Dr. J’s favorite editing suggestions:

  1. Imagine your writing is your side of a conversation with another person. If you were telling someone this story, would you do so in the order you used in your first draft?
  2. Your best editor is an imaginary, insatiable three-year-old who says “How do you know” or “Why does that matter” after every single sentence. Does the narrative you’re telling pass the “three-year-old test”? If not, then there’s still more critical thinking to be done in order to fully flesh out your ideas (and make them toddler-proof!).

What’s “good writing”?

You may organize essays in this class however you like. You won’t see any formulaic 5-paragraph essay topics in this course (although you can certainly write one of those if that’s comfortable for you!). The important thing is that your essay displays the features of good writing:

Good writing contains interesting ideas. This is the most important aspect of good writing—are you saying something new, exciting, provocative, and that’s not predictable?

Good writing expresses those ideas clearly. Clarity is one of the most difficult things to master as a writer—have you stated your ideas in such a way that the reader understands where you are coming from, has all the pieces, and receives information in a logical order? This means supporting your ideas with specific, vivid examples—musical details from a specific song, an anecdote or brief story, or a detail that brings your idea to life and grounds it in reality.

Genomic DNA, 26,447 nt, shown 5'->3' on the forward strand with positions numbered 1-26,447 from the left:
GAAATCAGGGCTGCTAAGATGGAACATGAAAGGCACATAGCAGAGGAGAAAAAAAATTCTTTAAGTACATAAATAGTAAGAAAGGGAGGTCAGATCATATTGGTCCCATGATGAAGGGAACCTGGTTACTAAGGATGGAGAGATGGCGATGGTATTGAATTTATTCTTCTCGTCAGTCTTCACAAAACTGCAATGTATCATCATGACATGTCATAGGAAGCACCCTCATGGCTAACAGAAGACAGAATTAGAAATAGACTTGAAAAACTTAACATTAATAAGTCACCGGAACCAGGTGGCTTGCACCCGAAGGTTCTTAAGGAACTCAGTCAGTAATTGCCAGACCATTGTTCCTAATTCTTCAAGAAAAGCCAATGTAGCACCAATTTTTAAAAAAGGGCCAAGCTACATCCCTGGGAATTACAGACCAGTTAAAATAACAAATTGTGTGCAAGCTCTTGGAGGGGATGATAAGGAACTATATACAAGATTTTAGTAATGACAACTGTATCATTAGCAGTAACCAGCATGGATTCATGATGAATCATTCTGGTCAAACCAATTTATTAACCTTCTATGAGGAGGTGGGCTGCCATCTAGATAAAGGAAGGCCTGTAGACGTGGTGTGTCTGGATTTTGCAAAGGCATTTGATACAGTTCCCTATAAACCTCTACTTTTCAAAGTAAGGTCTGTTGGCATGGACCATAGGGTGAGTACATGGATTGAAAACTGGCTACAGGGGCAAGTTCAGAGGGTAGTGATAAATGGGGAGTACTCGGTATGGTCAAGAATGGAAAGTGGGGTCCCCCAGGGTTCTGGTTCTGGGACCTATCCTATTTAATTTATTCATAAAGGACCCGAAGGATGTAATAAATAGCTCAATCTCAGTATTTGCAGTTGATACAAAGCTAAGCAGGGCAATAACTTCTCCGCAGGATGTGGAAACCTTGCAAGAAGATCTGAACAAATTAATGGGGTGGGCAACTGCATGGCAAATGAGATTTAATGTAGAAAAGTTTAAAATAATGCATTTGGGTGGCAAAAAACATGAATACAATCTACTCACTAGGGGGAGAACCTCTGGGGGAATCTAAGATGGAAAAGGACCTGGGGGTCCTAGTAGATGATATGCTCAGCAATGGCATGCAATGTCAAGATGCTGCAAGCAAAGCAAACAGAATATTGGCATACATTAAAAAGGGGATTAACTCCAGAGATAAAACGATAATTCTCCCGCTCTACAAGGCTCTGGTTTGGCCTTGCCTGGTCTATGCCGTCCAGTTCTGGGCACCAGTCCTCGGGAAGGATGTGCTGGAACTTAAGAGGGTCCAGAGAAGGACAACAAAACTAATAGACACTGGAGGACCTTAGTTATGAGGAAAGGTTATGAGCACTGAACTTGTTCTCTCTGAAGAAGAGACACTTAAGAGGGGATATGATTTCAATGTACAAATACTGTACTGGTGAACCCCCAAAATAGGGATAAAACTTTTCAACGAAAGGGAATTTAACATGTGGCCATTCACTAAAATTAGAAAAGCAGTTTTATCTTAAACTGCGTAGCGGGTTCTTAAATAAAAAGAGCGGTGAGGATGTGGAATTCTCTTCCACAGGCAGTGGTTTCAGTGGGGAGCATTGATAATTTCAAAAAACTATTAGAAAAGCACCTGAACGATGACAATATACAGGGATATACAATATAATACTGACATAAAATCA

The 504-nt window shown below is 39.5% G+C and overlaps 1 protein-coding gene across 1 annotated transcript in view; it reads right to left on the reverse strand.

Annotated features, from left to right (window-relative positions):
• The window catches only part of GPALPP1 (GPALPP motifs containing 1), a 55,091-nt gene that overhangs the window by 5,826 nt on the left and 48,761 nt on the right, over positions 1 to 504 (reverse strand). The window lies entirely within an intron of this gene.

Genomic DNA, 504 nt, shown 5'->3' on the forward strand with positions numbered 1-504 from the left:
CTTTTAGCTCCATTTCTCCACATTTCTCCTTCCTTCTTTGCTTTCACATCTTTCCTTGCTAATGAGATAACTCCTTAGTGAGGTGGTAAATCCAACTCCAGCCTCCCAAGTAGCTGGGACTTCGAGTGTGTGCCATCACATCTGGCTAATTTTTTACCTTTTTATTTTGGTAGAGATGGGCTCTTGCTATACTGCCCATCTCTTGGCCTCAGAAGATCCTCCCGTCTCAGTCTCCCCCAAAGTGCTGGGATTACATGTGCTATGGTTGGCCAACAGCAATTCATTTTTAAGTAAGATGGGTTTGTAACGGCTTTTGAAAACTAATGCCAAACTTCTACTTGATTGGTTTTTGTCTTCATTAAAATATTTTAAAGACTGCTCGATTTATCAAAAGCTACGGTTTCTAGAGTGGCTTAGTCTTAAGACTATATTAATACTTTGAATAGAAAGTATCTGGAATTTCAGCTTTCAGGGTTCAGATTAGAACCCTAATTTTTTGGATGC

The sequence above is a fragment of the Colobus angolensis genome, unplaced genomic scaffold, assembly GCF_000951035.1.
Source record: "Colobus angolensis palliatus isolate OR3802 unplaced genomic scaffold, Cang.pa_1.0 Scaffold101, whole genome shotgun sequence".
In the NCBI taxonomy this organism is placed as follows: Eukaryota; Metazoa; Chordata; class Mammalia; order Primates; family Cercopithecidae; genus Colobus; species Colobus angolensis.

Good writing is engaging. The most enjoyable things to read feel like a conversation between the reader and the author—as you read, you have a sense of the person writing, their sense of humor, their personality, and the things that make them unique, and this makes you want to keep reading. This comes through in their word choice, their style, how they convey their ideas (e.g., what imagery, metaphors, similes they choose to use), and the artfulness of their presentation. Sound a little vague? That’s because we’re talking about the art of writing, and art, as you know (even after only a week or two in this class!) is subjective.

Good writing follows through. Building on the concept that good writing expresses interesting ideas in a conversational manner, keep in mind that good writing also impels the reader to keep thinking about the subject in a new way. Your essay can do this by answering questions like: “Why does it matter?,” “So what?,” “What happens next?,” or “How does this relate to the world or the bigger picture?” Be aware of the implicit questions your writing raises, and don’t just leave them hanging there, unanswered.

Good writing isn’t repetitive. This is the trickiest thing for many young writers coming out of high school! We’re often taught to reuse whole phrases from the introduction to form topic sentences or to restate the introduction as the conclusion of our essays, for example. Practical, formulaic, easy to teach—but BORING! Uninspired! Unexciting! Another trap is redundancy, or saying the same thing with different words (see what I did there?). As you reread your drafts, watch out for the habit of saying the same idea multiple times or in multiple places in your essay—pick the strongest version and get rid of the others!